(192r) Molecular Simulation of Ionic Liquid Systems: Effects of Solvation and Humidification

Thompson, M., Vanderbilt University
Tiet, F., Vanderbilt University
Otsi, N. C., Oak Ridge National Laboratory
Dyatkin, B., Drexel University
Van Aken, K. L., Drexel University
Jiang, D. E., UC Riverside
Gogotsi, Y., Drexel University
Mamontov, E., Oak RIdge National Laboratory
Cummings, P. T., Vanderbilt University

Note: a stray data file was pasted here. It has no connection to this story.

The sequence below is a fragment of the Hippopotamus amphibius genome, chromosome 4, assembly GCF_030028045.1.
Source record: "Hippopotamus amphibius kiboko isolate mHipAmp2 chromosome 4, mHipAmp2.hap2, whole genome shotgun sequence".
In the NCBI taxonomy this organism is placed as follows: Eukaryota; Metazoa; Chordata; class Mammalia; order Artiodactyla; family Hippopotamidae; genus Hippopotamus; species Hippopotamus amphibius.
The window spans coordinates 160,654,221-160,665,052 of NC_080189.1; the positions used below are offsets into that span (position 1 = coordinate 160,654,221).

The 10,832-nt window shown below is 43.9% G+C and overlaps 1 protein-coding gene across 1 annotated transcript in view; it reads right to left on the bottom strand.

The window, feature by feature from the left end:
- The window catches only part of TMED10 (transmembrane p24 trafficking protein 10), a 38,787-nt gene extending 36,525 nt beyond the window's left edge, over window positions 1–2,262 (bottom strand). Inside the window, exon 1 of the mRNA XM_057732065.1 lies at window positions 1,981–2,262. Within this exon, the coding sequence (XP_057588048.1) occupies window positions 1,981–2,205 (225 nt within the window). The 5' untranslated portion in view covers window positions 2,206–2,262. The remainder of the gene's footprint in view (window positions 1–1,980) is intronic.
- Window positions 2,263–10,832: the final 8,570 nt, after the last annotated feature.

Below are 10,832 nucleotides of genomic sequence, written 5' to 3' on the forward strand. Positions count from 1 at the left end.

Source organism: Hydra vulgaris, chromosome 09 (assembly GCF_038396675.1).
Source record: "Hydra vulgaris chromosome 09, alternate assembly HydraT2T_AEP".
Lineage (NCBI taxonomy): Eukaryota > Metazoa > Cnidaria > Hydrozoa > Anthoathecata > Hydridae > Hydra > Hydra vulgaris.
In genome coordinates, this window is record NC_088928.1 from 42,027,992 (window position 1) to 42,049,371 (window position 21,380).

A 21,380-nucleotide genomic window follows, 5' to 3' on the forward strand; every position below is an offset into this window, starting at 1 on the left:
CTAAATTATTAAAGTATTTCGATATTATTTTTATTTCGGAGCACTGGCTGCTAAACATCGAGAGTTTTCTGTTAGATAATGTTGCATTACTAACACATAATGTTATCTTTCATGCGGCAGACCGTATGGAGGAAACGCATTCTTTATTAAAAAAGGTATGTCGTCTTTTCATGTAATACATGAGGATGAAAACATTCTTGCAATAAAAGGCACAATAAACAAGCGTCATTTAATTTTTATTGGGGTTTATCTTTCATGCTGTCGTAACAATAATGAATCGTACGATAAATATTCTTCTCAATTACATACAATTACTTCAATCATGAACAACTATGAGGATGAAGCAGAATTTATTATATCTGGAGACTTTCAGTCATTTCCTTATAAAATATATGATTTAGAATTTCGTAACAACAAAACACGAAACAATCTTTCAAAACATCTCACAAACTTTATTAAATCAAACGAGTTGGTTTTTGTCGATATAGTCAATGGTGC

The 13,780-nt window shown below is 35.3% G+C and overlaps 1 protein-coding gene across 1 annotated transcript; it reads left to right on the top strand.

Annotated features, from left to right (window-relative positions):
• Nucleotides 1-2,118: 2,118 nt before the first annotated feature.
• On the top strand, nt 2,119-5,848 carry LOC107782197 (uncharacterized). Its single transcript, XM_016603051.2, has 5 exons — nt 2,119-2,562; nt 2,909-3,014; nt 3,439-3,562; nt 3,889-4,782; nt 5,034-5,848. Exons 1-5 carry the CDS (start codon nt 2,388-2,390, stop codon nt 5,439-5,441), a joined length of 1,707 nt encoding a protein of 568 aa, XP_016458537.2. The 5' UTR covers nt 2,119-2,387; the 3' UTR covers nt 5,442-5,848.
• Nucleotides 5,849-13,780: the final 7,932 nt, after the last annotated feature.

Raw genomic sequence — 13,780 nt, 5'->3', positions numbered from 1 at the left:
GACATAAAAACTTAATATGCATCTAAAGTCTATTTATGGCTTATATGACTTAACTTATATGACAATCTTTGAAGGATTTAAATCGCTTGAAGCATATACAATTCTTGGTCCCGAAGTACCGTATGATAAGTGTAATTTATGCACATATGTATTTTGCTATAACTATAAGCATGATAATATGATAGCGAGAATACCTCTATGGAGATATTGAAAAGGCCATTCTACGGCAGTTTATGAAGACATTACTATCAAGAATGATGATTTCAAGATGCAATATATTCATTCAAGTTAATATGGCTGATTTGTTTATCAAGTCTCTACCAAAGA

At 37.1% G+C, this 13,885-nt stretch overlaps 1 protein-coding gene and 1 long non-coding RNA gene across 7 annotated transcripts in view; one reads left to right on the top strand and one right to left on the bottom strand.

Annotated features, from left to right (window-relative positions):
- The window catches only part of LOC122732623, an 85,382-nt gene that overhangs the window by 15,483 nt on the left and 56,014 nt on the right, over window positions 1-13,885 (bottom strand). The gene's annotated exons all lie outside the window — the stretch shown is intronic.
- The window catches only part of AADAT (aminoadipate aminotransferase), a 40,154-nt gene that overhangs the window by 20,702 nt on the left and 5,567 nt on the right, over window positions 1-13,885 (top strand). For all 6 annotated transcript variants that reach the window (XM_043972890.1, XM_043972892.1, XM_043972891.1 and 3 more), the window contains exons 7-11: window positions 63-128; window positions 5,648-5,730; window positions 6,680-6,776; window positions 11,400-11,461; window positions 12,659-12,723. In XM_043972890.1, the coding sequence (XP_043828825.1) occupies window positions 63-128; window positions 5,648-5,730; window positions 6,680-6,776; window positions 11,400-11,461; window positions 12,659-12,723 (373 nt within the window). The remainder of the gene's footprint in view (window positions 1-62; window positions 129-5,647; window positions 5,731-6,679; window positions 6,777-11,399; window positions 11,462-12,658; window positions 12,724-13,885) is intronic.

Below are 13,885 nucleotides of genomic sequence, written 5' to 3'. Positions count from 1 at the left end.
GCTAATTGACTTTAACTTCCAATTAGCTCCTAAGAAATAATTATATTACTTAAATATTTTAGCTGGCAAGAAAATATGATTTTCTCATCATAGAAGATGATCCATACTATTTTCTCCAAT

Room temperature ionic liquids (RTILs) are a class of molten organic salts with high electrochemical stability that drive their utility in energy-relevant applications, such as electrical energy storage, gas separation, and cellulose processing. Two potential pitfalls in many applications are water uptake and slow dynamics. Despite typically containing hydrophobic constituents, common ionic liquids are extremely hygroscopic, even taking up water vapor found in ambient air. Water content can be beneficial or detrimental to a given application, thereby motivating its study in applied systems. The slow transport properties in neat RTILs are due to the strong electrostatic interaction between counter-ions, which is often mitigated by solvation in organic solvents; however, this parameter space is not fully explored. To this end, we use molecular dynamics (MD) simulations in combination with quasi-elastic neutron scattering (QENS) experiments to examine two specific systems to better understand the effects of water and solvation. First, we examine how bulk RTIL transport properties are impacted by solvent concentration and solvation in five organic solvents of different polarity and found that increasing solvent concentration and solvent polarity both enhance the diffusivity of the cation. Second, we study the same RTIL confined in a microporous carbon and exposed to deuterated water vapor. We find humidity-dependent changes in the structure of the confined RTIL, which correlate with increased diffusivity reported by QENS and increased capacitive performance reported by electrochemistry experiments. Together, these two studies can aid in the design of RTIL-based supercapacitors.